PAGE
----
The council’s Community Mental Health Team held its second open morning of the year this week, to promote Hope College at Arbour Park Community Sports Stadium. This term will run from October to January.
Nearly a hundred visitors came to find out more about what’s on offer at the college. Hope College is a recovery college, delivering educational courses and activities to people with mental health conditions. The purpose of the college is to provide hope, opportunity and control for every student, enabling and empowering them to reach their full potential.
The team has worked hard over the summer to update the Hope College pathways to help students navigate their Hope College journey as easily as possible. The courses and workshops are now provided under the following names: health and wellbeing, creativity and discovery and developing knowledge and skills. This term we have new and exciting courses on offer, including aromatherapy and relaxation, poetry, yoga for compassion and music appreciation.
The courses are co-created and facilitated by people with first-hand experience of mental illness. The weekly timetable of activities is designed to help develop structure and routine and to provide social support as well as life skills. Students have the opportunity to become peer mentors, using their experiences to help and support others. The college also offers support and training for carers and those looking to gain employment.
Natasa Pantelic, cabinet member for health and wellbeing, said: “As we move into the fifth year of Hope College with even more innovative courses and activities available to contribute to the health and wellbeing of some of our residents, I am beyond proud of the excellent work that our Community Mental Health Team and Peer Mentors put in to make it a success.”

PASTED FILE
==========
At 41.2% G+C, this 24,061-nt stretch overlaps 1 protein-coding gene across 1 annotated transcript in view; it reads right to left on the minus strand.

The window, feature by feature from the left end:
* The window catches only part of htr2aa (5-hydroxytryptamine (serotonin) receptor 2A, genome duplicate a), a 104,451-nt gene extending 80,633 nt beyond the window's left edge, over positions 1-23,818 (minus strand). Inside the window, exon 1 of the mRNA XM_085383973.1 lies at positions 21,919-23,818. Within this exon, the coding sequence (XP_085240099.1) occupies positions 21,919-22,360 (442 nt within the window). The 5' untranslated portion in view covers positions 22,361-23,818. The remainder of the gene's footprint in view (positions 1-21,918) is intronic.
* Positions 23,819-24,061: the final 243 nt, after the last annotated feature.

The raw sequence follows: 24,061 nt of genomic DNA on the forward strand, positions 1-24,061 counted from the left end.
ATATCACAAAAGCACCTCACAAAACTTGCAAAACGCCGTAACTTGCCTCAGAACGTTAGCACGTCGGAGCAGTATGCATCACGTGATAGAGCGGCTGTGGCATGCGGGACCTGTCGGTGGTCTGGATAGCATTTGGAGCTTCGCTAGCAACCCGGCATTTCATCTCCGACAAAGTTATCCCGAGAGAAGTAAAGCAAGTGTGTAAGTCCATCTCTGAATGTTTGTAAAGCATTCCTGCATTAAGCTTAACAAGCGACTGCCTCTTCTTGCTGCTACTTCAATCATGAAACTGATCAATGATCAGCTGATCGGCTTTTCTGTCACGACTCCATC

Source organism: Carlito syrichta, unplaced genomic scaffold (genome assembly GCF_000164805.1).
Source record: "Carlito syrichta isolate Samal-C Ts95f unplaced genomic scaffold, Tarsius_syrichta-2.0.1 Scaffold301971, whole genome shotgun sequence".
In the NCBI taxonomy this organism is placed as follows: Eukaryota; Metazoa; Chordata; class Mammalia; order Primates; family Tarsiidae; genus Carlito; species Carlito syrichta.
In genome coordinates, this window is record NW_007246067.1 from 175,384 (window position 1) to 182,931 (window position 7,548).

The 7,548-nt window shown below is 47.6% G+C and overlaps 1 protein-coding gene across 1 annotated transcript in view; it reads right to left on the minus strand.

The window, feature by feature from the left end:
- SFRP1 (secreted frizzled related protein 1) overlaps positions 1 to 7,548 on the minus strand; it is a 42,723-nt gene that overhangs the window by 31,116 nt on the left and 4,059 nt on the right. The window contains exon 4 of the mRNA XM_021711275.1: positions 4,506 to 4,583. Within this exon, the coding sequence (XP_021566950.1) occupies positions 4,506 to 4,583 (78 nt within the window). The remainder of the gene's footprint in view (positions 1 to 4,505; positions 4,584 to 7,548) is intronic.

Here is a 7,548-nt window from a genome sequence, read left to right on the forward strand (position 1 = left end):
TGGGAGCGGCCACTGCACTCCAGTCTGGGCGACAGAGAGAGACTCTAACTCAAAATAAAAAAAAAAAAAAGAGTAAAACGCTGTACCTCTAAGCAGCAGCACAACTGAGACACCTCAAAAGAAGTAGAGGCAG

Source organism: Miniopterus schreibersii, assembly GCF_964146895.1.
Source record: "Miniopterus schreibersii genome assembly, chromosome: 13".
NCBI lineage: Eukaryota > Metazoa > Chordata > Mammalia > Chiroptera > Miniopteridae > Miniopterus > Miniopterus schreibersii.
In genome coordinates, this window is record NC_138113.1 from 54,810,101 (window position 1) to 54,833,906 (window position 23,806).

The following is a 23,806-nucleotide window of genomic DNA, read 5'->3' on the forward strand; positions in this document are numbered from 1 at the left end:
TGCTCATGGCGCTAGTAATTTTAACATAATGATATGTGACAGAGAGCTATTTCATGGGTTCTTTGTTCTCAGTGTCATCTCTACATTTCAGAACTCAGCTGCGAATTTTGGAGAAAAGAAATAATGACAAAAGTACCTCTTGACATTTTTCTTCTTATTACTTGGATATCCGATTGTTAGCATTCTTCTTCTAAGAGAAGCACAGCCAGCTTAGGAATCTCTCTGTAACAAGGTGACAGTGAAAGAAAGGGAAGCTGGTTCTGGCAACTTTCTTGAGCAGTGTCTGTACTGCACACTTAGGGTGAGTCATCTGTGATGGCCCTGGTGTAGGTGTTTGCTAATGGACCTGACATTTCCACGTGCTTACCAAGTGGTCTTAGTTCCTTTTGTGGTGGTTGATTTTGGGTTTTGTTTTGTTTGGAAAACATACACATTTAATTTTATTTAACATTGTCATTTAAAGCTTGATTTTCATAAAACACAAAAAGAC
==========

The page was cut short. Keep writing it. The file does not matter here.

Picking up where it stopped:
Alex Jones, Recovery Team Clinical Lead, Slough Community Mental Health Team, said: “I am extremely proud that Hope College continues to grow from strength to strength each year and is becoming increasingly recognised within the community. This success is down to all the staff, Peer Mentors and Helping Hands volunteers who continue to work extremely hard to co-create and develop the courses, workshops and activities to meet the needs of the local community.
“I am thrilled to see so many returning and new students enrolling each term and I hope their time with Hope College helps to provide feelings of hope, control and opportunity as they embark on their journey to better mental health. Hope College will be going into its fifth year next year and I am excited to see the college continue to develop and grow.”
The courses also include monthly Carer Café drop in sessions, for those who are caring for someone who has suffered, or is suffering, from a mental health difficulty such as psychosis, anxiety, depression or other mood related problems. They have an opportunity to meet with other carers and receive support and advice with their caring role. There are also opportunities to talk to trained mental health professionals, and access learning and training resources.
Hope College is currently open to all clients and carers that use the Slough Community Mental Health Team. Students are encouraged to self-enrol on to the courses/ workshops and activities they feel will benefit their mental health and wellbeing.
If you would like more information, please contact the recovery team on 01753 690950 or email Geoff Dennis, head of mental health, on Geoff.Dennis@berkshire.nhs.uk or Alexandra Jones, recovery team clinical lead, on Alexandra.Jones@berkshire.nhs.uk